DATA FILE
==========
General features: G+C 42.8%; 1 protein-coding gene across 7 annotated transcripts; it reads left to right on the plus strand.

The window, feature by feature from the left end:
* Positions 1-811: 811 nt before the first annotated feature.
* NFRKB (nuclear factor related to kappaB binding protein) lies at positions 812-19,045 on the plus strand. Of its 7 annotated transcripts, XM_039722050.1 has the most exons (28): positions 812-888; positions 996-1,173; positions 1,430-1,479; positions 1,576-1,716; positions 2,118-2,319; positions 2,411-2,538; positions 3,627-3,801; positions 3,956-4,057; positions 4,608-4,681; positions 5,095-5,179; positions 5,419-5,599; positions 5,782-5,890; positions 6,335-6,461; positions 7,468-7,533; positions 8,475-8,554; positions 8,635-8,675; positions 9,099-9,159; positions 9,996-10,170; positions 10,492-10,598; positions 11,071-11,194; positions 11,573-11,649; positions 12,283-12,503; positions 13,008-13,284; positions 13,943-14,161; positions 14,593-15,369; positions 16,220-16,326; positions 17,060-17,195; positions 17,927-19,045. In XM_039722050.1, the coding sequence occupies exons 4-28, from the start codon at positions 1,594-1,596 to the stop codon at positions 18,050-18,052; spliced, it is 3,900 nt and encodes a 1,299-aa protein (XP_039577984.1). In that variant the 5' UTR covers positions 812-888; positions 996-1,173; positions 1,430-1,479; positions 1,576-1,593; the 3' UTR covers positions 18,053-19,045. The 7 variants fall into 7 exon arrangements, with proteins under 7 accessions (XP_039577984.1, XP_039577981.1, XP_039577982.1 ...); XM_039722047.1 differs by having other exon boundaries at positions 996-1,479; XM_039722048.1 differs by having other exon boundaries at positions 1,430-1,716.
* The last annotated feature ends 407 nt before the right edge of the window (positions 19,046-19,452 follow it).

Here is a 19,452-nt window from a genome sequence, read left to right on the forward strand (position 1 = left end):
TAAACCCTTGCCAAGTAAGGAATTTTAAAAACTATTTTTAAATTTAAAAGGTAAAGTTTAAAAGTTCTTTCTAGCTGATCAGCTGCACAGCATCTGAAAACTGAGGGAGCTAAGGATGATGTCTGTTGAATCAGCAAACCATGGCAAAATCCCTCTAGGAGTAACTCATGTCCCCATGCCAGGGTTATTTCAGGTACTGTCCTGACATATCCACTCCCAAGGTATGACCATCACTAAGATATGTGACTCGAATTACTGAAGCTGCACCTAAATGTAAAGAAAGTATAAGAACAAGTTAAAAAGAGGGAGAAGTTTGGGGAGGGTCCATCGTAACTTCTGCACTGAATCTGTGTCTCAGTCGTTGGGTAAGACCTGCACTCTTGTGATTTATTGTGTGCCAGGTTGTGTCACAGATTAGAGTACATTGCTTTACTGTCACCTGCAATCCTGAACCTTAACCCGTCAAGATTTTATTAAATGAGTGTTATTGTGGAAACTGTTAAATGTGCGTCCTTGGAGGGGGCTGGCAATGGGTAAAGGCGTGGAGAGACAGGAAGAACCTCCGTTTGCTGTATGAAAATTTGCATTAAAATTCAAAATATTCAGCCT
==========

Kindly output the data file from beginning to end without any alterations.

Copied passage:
General features: G+C 42.8%; 1 protein-coding gene across 7 annotated transcripts; it reads left to right on the plus strand.

The window, feature by feature from the left end:
* Positions 1-811: 811 nt before the first annotated feature.
* NFRKB (nuclear factor related to kappaB binding protein) lies at positions 812-19,045 on the plus strand. Of its 7 annotated transcripts, XM_039722050.1 has the most exons (28): positions 812-888; positions 996-1,173; positions 1,430-1,479; positions 1,576-1,716; positions 2,118-2,319; positions 2,411-2,538; positions 3,627-3,801; positions 3,956-4,057; positions 4,608-4,681; positions 5,095-5,179; positions 5,419-5,599; positions 5,782-5,890; positions 6,335-6,461; positions 7,468-7,533; positions 8,475-8,554; positions 8,635-8,675; positions 9,099-9,159; positions 9,996-10,170; positions 10,492-10,598; positions 11,071-11,194; positions 11,573-11,649; positions 12,283-12,503; positions 13,008-13,284; positions 13,943-14,161; positions 14,593-15,369; positions 16,220-16,326; positions 17,060-17,195; positions 17,927-19,045. In XM_039722050.1, the coding sequence occupies exons 4-28, from the start codon at positions 1,594-1,596 to the stop codon at positions 18,050-18,052; spliced, it is 3,900 nt and encodes a 1,299-aa protein (XP_039577984.1). In that variant the 5' UTR covers positions 812-888; positions 996-1,173; positions 1,430-1,479; positions 1,576-1,593; the 3' UTR covers positions 18,053-19,045. The 7 variants fall into 7 exon arrangements, with proteins under 7 accessions (XP_039577984.1, XP_039577981.1, XP_039577982.1 ...); XM_039722047.1 differs by having other exon boundaries at positions 996-1,479; XM_039722048.1 differs by having other exon boundaries at positions 1,430-1,716.
* The last annotated feature ends 407 nt before the right edge of the window (positions 19,046-19,452 follow it).

Here is a 19,452-nt window from a genome sequence, read left to right on the forward strand (position 1 = left end):
TAAACCCTTGCCAAGTAAGGAATTTTAAAAACTATTTTTAAATTTAAAAGGTAAAGTTTAAAAGTTCTTTCTAGCTGATCAGCTGCACAGCATCTGAAAACTGAGGGAGCTAAGGATGATGTCTGTTGAATCAGCAAACCATGGCAAAATCCCTCTAGGAGTAACTCATGTCCCCATGCCAGGGTTATTTCAGGTACTGTCCTGACATATCCACTCCCAAGGTATGACCATCACTAAGATATGTGACTCGAATTACTGAAGCTGCACCTAAATGTAAAGAAAGTATAAGAACAAGTTAAAAAGAGGGAGAAGTTTGGGGAGGGTCCATCGTAACTTCTGCACTGAATCTGTGTCTCAGTCGTTGGGTAAGACCTGCACTCTTGTGATTTATTGTGTGCCAGGTTGTGTCACAGATTAGAGTACATTGCTTTACTGTCACCTGCAATCCTGAACCTTAACCCGTCAAGATTTTATTAAATGAGTGTTATTGTGGAAACTGTTAAATGTGCGTCCTTGGAGGGGGCTGGCAATGGGTAAAGGCGTGGAGAGACAGGAAGAACCTCCGTTTGCTGTATGAAAATTTGCATTAAAATTCAAAATATTCAGCCT